Perhaps it is the re-arrangement of chronological events that gives the novel its lightness. If the main narrative arc charts the year he took to ‘die’, then the narrator repeatedly throws us into the past to dredge up significant life events, many of which will be familiar to Espedal fans. There are the years of drunken lassitude before and after his wife’s death, there's the period in which his wife died, and there's the rape case about which more will be said. The exploration of his emotional ambivalence towards his wife’s death is a staple in Espedal’s writing, a fact which mitigates against accusations of callousness towards the mother of his children. Sometimes these deliberate flashback sequences jar with the otherwise smooth narrative integrity, and this might be due to their unresolved nature in his life as a whole.

What is the difference between Espedal’s life and his literature? The ideal writer’s dens which feature prominently on the covers of his books and find their apotheosis in his recently published family photo-album, ‘My Private Life’, serve as shrines to the man of letters, with their perfectly ordered book piles, artsy photographs and souvenir postcards, and nice wooden furniture all neatly composed into a small quiet Scandinavian space. Espedal’s veneration for his inherited family home legitimates bourgeois affections for ‘good craftsmanship’ and ‘nice things’. About all this he is unrepentant. He doesn’t feign shame or indifference. Similarly, Espedal’s adventures always involve the eminently possible. A summer hike across the south of France. A week or two of ardent drinking in a local tavern. A period of bed-bound desuetude followed by a trigger event leading to recovery. Which of these experiences are unfamiliar to the serious reader? Even the initial idea that ‘Elsken’ was meant to be a response to Seneca’s letters ‘On Life's Brevity’ (which it clearly still is, indirectly), fits in with the interests of that serious reader who is up on their classics.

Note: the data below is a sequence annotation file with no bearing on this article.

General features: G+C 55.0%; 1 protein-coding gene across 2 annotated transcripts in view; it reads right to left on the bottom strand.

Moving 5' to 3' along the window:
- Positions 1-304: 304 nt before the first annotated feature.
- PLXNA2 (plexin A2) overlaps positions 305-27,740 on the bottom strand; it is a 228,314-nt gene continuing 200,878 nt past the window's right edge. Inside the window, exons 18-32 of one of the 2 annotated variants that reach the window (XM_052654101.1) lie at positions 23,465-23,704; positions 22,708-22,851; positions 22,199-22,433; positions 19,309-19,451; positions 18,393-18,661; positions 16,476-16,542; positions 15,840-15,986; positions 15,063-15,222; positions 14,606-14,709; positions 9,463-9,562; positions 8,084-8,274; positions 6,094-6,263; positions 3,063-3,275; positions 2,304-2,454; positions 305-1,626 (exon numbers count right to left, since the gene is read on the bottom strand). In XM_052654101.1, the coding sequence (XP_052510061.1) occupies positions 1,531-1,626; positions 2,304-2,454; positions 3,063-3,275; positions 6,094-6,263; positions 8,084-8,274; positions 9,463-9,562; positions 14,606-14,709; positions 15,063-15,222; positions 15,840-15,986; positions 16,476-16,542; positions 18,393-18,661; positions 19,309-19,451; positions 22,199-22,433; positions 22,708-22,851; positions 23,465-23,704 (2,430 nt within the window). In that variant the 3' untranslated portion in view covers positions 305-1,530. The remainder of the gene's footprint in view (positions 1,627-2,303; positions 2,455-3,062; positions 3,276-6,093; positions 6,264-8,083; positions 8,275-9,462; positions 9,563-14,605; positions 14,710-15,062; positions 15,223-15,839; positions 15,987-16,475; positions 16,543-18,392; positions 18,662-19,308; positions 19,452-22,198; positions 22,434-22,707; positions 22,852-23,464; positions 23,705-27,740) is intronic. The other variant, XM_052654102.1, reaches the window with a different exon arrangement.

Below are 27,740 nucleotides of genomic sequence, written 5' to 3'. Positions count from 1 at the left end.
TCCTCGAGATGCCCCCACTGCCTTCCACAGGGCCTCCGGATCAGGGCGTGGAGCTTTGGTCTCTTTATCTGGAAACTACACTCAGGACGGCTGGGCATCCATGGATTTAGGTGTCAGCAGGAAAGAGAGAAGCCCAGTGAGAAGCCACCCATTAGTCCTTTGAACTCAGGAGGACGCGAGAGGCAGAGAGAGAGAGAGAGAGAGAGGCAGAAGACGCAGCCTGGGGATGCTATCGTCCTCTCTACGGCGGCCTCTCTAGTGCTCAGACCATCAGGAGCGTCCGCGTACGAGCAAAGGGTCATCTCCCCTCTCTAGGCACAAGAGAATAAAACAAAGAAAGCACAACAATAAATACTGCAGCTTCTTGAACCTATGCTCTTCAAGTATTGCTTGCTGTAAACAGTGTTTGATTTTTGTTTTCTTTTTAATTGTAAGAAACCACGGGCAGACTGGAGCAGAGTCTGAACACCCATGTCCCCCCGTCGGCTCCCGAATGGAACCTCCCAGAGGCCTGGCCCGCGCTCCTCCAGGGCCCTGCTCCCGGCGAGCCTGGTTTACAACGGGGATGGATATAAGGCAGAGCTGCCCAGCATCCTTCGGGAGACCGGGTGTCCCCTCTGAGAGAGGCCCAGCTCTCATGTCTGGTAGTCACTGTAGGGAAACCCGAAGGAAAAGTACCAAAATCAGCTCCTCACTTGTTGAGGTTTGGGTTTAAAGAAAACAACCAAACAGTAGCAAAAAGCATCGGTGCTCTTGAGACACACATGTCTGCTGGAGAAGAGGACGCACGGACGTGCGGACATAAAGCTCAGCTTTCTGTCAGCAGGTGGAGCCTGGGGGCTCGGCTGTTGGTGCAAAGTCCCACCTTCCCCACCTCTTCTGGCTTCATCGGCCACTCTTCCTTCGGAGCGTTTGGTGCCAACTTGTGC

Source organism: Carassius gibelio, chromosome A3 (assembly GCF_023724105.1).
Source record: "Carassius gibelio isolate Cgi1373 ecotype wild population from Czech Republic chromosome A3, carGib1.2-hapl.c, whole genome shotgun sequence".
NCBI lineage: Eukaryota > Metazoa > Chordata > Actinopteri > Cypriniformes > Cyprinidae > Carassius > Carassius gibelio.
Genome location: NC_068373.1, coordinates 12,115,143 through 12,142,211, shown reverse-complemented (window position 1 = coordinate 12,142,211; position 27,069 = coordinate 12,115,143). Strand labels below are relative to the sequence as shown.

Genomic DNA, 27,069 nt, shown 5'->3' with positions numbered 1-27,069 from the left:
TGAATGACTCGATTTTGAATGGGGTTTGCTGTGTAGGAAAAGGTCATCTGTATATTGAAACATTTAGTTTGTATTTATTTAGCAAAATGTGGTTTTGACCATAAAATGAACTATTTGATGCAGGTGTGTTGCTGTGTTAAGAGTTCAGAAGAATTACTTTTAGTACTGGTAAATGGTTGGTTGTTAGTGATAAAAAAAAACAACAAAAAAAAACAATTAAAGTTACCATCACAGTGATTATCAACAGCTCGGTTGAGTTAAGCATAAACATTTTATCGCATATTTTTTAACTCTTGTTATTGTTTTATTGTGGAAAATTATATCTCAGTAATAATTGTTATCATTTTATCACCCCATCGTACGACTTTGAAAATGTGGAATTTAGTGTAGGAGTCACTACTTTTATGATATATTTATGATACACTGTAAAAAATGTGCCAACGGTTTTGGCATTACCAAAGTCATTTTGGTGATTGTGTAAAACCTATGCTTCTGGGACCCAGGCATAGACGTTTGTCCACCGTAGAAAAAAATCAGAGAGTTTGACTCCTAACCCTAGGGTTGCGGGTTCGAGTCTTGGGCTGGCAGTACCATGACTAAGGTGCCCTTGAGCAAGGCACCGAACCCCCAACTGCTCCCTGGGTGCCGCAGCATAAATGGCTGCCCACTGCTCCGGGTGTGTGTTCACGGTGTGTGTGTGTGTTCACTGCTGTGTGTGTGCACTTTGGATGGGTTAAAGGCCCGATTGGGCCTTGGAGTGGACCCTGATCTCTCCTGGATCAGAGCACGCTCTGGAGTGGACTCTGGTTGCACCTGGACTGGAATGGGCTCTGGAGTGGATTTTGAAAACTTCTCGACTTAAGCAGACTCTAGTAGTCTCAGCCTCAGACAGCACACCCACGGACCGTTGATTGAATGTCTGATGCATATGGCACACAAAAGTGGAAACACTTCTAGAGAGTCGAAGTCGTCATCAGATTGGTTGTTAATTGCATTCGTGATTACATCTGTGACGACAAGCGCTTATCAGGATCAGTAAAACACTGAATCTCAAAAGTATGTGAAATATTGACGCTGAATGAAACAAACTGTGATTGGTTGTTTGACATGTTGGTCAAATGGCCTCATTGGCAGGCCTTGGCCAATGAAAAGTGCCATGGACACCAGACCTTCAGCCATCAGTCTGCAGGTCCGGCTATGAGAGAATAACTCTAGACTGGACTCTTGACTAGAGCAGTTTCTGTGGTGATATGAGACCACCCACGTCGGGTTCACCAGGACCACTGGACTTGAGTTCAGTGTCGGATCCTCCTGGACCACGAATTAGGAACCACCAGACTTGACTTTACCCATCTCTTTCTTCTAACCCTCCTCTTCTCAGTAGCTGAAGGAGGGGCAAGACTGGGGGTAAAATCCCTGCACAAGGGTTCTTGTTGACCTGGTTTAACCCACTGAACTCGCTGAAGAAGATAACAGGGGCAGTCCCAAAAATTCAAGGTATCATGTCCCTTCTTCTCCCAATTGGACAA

But Espedal chose to appeal to a wider extra-literary audience. The pivotal events in Espedal’s narrative could happen to anyone. Whether it’s the death of a spouse ending an unhappy marriage, or the blessing of a new child late in life, Espedal shows how, through commitment, even average lives might bifurcate to the road less travelled. After all, one can choose to honour the past and not love again, or, one can choose to commit to new love. Just as one could choose a certain day to end one’s life, or embrace parenthood in old age after a lucky fling. Somehow, ‘Elsken’ vacillates between these polarities without ever seeming insincere. Part of the immense charm of Espedal’s work is that he can leave us believing that our lives are not so different from Espedal’s, and consequently, that we too might be able to celebrate our lives with the self-same power. After all, what does he do that is so different from us?

Following Roland Barthes, we might say that Espedal writes at a ‘degree zero’, with what seems like a cool crisp transparence which belies the deliberate precision of his orchestration. Arguably, his craftsmanship is best seen in the way his work shapes the lives of others. At times, characters seem to slide into allegorical woodcut flatness. A next-door neighbour, ‘Rank’, symbolises what might happen if one stays alone rooted to dull bourgeois comforts, whereas a friend, ‘Karol’, has more forceful macabre expression as a corpse flopping free from a tipped coffin than he did in his sealed Proustian vault of an apartment, where he'd devoted himself to a biography of Francis of Assisi that he could never finish. At his best, Espedal uses his experiences to explore difficult problems with a refreshing frankness. When contemplating the prospect of having a child at fifty-five and considering whether it might be selfish given his plan to end his life within a year, he speculates on how it might not be so terrible for a child to grow up without a father after all. In fact, could it be a liberation? Compare this to the rare notes of sentimentality which infect the elderly Cormac McCarthy’s love-letter to his young son in ‘The Road’, and Espedal’s bold thoughtfulness is clear. What a future child might think of this is for them to determine.